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Thursday, 22 June 2017

American Electric Boat Company submarine design Type 8 dated 23 March 1905

An improved type 7P –design. With a length of 80 feet and as displacement 135 (light)-165 (submerged) tons.

Design average achievements of the design on official trials.
In the so-called light condition was the maximum speed 9,5 knots, endurance 60 hours and the range 570 nautical miles. With the cruising speed of 7 knots was the endurance 120 hours and the range 840 nautical miles.
In the so-called intermediate condition was the maximum speed 8,5 knots, endurance 60 hours and the range 510 nautical miles. Cruising speed comparable with light condition.
In the so-called submerged condition carrying the periscope was the speed 7,5 knots, the endurance 3,5 hours and the range 26 nautical miles, at 6 knots respectively 9 hours and 54 nautical miles and with 4,5 knots 30 hours respectively 135 nautical miles/

Armament consisted of 2 torpedo tubes and she carried 4 torpedoes with her. The torpedoes were loaded in the submarine already assembled although still always accessible for maintenance or adjustment. Reloading while submerged and using al  4 torpedoes was to be realized within 4-5 minutes.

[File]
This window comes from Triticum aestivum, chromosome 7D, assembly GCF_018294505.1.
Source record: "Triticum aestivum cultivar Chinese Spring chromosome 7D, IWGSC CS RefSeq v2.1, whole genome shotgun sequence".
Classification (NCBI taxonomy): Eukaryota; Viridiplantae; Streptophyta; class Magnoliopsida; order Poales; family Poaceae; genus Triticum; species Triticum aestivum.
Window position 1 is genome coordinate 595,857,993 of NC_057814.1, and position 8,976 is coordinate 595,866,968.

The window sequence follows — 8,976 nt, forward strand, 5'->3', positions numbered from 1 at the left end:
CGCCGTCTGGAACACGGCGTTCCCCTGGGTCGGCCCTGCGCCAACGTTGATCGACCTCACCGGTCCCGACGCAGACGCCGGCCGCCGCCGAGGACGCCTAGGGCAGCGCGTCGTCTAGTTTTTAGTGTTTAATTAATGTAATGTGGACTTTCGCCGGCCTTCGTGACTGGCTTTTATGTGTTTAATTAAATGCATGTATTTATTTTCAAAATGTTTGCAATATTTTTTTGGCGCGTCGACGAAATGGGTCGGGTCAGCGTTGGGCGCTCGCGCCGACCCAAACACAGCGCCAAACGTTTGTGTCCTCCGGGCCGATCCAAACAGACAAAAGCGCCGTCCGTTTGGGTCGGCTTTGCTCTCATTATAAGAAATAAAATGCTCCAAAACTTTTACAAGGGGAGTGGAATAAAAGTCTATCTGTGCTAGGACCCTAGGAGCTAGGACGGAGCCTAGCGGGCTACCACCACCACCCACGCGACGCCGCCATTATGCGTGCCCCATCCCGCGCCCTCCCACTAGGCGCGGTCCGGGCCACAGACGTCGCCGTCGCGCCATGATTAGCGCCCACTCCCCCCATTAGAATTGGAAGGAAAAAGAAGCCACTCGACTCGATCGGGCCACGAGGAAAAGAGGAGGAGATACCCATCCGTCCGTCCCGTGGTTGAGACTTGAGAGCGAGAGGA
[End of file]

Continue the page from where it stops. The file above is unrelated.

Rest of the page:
Source
Archive Kon. Mij. De Schelde 1875-1960 (Municipality Archive Vlissingen) T 214.802.

American Electric Boat Company submarine design Type 9 dated 23 March 1905

The type 9 was similar to the type 16 type sharing the same improvements of the type 7-P type. Length 105 feet and a displacement of 227 (light)-265 (submerged) tons.

Average achievements of the design on official trials. The guaranteed achievements were somehow slightly lower. For surface purposes fitted out with a gasoline engine.
In the so-called light condition was the maximum speed 11 knots, endurance 60 hours and the range 660 nautical miles. With the cruising speed of 8,5 knots was the endurance 120 hours and the range 1.020 nautical miles.
In the so-called intermediate condition was the maximum speed 10 knots, endurance 60 hours and the range 600 nautical miles. With the cruising speed of 8 knots was the endurance 120 hours and the range 960 nautical miles.
In the so-called submerged condition carrying a periscope was the maximum sustained sped 8 knots, the endurance 4 hours and the range 32 nautical miles, at 7 knots an endurance of 9 hours and a range of 63 nautical miles and with a speed of 5 knots respectively 30 hours and 150 nautical miles.

In contrary to the 8 was the type 9 fitted out with twin screws and was the auxiliary machinery doubled.

The armament was similar to the Type 16 designs although the number of torpedoes she could carry with her was increased to another two. Strangely enough the E.B.C. did not recommended to do this.

Source